Yahoo news reports: The personal faith of candidates has become a very public part of the 2008 presidential campaign. Seven years after George W. Bush won the presidency in part with a direct appeal to conservative religious voters — he cited Jesus Christ as his favorite philosopher during one debate — it seems all the leading presidential candidates are discussing their religious and moral beliefs, even when they'd rather not.
It is a damn shame that candidates feel like they have to publicly proclaim their religious beliefs in order to get elected. I wonder if it is true or if it is just an on-going myth? Now I don't mean that a candidate should necessarily declare his or her atheism (even though that would probably make me more interested in them). What I am thinking is that it probably wouldn't hurt a strong candidate to say "My religious beliefs are irrelevant to my ability to hold a public, secular office such as the presidency of the United States of America." And continued to repeat that as a mantra every time they were asked.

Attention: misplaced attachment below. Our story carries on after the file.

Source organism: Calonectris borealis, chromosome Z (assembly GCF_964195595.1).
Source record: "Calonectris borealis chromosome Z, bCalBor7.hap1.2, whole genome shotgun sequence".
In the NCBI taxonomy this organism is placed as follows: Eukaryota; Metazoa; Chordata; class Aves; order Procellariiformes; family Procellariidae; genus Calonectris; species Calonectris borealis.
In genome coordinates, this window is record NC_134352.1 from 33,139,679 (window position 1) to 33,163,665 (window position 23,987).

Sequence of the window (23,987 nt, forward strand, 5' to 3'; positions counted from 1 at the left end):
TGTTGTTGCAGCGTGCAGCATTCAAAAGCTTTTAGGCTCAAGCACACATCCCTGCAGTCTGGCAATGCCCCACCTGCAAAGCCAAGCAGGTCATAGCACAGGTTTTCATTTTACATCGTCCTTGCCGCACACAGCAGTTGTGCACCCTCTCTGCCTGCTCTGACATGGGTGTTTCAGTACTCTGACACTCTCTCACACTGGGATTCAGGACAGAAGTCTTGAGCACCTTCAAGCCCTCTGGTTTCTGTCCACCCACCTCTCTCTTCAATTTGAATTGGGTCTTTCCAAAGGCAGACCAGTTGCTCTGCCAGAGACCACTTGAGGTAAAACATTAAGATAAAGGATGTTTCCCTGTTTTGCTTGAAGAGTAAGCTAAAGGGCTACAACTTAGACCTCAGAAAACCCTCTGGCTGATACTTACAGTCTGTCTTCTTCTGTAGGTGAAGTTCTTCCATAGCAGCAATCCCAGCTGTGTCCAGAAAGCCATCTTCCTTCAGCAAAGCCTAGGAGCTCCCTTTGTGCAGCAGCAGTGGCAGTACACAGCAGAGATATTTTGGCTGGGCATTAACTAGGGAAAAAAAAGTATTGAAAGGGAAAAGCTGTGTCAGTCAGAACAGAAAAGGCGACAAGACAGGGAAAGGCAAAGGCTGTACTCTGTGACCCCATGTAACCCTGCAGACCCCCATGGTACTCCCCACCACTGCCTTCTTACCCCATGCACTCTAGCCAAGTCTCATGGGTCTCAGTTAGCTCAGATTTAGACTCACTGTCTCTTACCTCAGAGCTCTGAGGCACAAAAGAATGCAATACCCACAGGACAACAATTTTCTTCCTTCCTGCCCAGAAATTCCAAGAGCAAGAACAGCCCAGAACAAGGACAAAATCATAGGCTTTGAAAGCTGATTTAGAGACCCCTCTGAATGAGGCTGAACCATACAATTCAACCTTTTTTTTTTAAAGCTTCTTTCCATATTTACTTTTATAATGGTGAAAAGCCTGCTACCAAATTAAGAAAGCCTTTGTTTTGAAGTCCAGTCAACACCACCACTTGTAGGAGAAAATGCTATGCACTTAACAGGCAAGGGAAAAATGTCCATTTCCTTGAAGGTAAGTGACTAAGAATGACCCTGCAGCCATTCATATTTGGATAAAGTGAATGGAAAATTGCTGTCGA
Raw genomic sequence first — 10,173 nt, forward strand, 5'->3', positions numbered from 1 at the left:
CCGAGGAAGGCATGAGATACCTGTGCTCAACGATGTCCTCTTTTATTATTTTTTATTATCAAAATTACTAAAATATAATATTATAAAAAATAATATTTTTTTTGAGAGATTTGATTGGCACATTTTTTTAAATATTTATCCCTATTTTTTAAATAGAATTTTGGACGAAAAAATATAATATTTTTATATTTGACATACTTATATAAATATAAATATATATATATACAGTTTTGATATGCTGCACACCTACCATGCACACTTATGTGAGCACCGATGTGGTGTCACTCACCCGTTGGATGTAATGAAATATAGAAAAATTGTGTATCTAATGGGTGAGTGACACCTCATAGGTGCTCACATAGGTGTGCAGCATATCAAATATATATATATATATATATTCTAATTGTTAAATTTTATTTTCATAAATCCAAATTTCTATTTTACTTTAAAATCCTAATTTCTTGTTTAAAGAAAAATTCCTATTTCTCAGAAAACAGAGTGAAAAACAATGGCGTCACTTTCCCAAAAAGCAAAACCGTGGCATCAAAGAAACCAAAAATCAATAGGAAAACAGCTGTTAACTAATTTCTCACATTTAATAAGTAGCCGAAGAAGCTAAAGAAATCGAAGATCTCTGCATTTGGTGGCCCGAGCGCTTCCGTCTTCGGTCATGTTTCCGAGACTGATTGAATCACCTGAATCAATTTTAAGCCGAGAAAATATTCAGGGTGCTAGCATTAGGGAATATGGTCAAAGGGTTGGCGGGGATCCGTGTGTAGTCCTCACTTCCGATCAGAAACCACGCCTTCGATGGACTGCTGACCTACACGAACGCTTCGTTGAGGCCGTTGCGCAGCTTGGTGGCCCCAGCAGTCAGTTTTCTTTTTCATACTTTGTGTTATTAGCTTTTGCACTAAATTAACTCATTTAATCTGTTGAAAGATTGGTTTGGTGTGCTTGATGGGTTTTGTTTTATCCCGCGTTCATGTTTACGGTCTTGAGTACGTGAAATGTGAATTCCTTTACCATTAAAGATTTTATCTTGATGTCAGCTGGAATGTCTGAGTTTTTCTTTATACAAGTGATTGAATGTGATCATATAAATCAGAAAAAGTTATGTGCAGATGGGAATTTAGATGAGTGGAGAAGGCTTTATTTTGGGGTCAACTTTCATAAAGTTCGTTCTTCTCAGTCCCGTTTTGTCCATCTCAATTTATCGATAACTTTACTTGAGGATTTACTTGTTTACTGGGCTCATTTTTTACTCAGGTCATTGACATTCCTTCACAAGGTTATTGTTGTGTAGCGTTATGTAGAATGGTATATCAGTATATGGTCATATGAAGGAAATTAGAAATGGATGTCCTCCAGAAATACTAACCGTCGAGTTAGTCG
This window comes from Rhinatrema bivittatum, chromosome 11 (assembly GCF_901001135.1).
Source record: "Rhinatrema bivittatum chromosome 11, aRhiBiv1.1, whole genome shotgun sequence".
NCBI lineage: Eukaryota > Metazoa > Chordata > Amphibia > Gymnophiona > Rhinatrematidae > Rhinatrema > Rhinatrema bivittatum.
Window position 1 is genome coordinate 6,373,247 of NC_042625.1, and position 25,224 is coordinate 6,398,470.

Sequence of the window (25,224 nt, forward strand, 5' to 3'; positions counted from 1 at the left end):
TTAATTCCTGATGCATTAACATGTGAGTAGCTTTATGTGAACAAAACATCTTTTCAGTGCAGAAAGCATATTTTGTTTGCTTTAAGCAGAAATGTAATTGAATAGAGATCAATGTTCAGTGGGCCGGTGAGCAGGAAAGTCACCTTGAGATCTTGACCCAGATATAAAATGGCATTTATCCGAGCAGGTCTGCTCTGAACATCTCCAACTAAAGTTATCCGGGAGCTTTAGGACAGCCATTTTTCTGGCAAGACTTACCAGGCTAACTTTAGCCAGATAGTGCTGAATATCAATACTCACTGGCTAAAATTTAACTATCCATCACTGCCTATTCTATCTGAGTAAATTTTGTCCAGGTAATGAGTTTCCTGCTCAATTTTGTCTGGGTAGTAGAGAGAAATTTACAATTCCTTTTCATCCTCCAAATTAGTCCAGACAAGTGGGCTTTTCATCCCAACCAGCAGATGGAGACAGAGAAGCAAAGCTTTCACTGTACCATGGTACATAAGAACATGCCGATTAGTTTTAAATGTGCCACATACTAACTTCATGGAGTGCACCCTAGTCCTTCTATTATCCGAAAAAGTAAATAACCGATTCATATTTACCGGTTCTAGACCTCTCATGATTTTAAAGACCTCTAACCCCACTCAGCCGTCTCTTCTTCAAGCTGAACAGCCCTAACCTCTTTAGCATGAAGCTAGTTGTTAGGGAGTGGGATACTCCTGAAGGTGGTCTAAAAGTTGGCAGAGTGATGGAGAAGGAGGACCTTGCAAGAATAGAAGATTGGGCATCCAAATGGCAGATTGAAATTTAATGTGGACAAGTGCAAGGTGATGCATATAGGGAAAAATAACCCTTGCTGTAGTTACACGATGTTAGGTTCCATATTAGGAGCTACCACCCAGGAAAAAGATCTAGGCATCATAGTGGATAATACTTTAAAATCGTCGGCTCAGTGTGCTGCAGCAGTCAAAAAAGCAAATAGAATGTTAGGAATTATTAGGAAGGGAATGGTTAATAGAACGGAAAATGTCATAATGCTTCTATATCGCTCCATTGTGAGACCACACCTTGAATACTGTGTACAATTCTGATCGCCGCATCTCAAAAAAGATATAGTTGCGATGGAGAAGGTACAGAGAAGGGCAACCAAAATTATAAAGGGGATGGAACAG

Oh, the jackals in the press would probably follow him/her every weekend to see whether they went to a church and what denomination it was. But even then, wouldn't it be a pleasure to hear that candidate just repeat "My religious beliefs are irrelevant to my ability to hold a public, secular office such as the presidency of the United States of America" ?